UC Jazz Ensembles exchange music

UC Jazz Ensembles facilitated an intensive three-day exchange with Japanese musicians

UC Jazz/Courtesy

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In a small studio in the basement of Cesar Chavez Center, three dozen people sit and watch as a jazz combo plays John Coltrane’s “Moment’s Notice.” The guitarist, bassist and drummer take solos and add a flourishing end to the climactic tune. There is applause and then someone speaks. “That was great! Tell me first — when you’re playing, what is your goal when you’re soloing?” says Ted Moore, director of the UC Jazz Ensembles. The student performers are silent for a moment. Then a young student speaks to the players, translating Moore’s words into Japanese for the students. They nod, smile and then reply. The translator says, “They say they try to start with a very basic idea, then try to grow on that.” A few moments later, students from the UC Jazz Ensembles join in, making music with people they had never performed with, let alone met, before.

Feb. 27 through March 1 marked the fifth annual series of UC Jazz Ensembles’ exchange clinics. The program, part of the Student Musical Activities department, hosts Japanese student musicians each year for three days of intensive jazz studies programs. The clinics allow these young aspiring musicians to visit the United States while having the opportunity to work with UC Jazz student members, as well as professional performers.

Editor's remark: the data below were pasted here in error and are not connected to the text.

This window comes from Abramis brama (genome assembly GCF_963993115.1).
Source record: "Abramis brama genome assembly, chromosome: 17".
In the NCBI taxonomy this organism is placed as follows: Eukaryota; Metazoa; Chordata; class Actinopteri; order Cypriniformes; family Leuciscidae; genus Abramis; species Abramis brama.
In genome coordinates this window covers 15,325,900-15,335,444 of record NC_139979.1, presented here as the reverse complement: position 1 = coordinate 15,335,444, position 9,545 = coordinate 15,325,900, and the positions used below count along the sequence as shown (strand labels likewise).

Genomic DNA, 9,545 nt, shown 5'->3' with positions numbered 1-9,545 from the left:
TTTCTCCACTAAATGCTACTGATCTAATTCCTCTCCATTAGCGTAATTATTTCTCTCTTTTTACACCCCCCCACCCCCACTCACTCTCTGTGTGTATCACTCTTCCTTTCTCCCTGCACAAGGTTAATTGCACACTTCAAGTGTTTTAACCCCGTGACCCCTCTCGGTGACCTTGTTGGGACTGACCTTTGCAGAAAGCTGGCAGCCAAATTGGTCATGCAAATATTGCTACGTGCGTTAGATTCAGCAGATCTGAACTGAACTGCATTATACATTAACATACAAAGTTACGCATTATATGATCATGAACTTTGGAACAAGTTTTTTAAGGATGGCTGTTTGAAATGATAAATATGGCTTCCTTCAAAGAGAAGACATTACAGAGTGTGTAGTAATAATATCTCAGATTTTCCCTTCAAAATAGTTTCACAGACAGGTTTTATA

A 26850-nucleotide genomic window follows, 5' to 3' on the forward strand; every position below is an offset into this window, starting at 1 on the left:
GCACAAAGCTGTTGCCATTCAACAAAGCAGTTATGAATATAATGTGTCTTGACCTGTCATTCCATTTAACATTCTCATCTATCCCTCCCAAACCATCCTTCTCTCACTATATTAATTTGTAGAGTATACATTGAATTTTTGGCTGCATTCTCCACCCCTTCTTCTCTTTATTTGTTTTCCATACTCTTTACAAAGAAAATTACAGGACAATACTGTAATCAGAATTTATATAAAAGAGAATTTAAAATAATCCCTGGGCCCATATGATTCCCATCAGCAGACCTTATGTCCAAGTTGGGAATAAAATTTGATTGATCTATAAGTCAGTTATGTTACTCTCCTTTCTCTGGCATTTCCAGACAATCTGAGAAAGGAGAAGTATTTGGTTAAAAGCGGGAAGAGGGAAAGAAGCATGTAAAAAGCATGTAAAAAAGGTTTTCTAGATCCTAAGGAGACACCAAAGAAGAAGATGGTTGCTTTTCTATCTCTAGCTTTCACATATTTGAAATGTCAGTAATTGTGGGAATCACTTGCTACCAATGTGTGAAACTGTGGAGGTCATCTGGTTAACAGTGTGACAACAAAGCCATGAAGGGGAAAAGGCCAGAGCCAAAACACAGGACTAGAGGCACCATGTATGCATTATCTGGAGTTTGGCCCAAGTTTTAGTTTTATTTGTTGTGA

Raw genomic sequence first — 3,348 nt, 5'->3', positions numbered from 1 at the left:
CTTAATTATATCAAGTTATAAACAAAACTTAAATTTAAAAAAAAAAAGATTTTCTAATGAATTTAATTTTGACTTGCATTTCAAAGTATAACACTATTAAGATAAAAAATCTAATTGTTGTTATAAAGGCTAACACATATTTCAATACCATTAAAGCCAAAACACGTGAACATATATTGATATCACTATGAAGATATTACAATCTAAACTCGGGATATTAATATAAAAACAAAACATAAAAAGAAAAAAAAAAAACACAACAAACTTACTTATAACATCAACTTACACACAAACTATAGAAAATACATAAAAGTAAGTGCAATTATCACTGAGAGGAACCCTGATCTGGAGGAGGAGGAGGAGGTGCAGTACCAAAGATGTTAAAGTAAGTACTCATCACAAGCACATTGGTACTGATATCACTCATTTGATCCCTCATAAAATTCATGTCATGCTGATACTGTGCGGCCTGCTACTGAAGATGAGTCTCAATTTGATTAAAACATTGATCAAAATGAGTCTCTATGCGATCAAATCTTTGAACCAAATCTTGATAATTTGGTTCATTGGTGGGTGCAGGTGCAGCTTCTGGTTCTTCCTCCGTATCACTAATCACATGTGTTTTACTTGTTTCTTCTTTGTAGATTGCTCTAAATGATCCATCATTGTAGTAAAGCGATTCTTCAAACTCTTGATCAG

The program began when an American musician, UC Berkeley alumnus and former UC Jazz student Scott Latham, contacted the jazz faculty about doing a small, one-day drum workshop for his visiting Japanese students who were in Berkeley that year studying at the the Jazzschool. Latham has a successful career in Tokyo, Japan as an instructor at the Muse Academy of Music. Moore led the first year’s clinic and then was contacted the following year to ask if UC Jazz could host an entire three-day visit to offer workshops in the study of jazz. It has since become an annual event. Many of Latham’s students from Muse Academy have been back several times to attend these workshops and have participated for the past three or four years.

I had the chance to sit down and speak with Moore. He discussed his experiences in getting to work with these Japanese student musicians. “It is a wonderful opportunity to host the visiting students along with offering these workshops for our own UC Jazz students as well,” Moore said when asked for his thoughts on the program and how it has evolved over the past five years. “This year was particularly successful in terms of the interaction with both groups, as we planned jam sessions and had a campus tour for the Japanese students.”

“I’d like to use this year as a model,” Moore said. “These students came a long way, so we want to provide the best experience for them as possible given the short amount of time.”

Moore also talked about the interesting exchanges between the faculty and the students due to the language barrier. “It’s funny,” Moore said, “having to have all your words translated from one language to another. But then you can get up there and count to four and play a tune, and suddenly everyone is on the same page!” It gave a meaning to the idea that music and art truly are universal languages.

UC Jazz is excited to continue this growing tradition in the years to come.

Contact Nick Cotter at [email protected].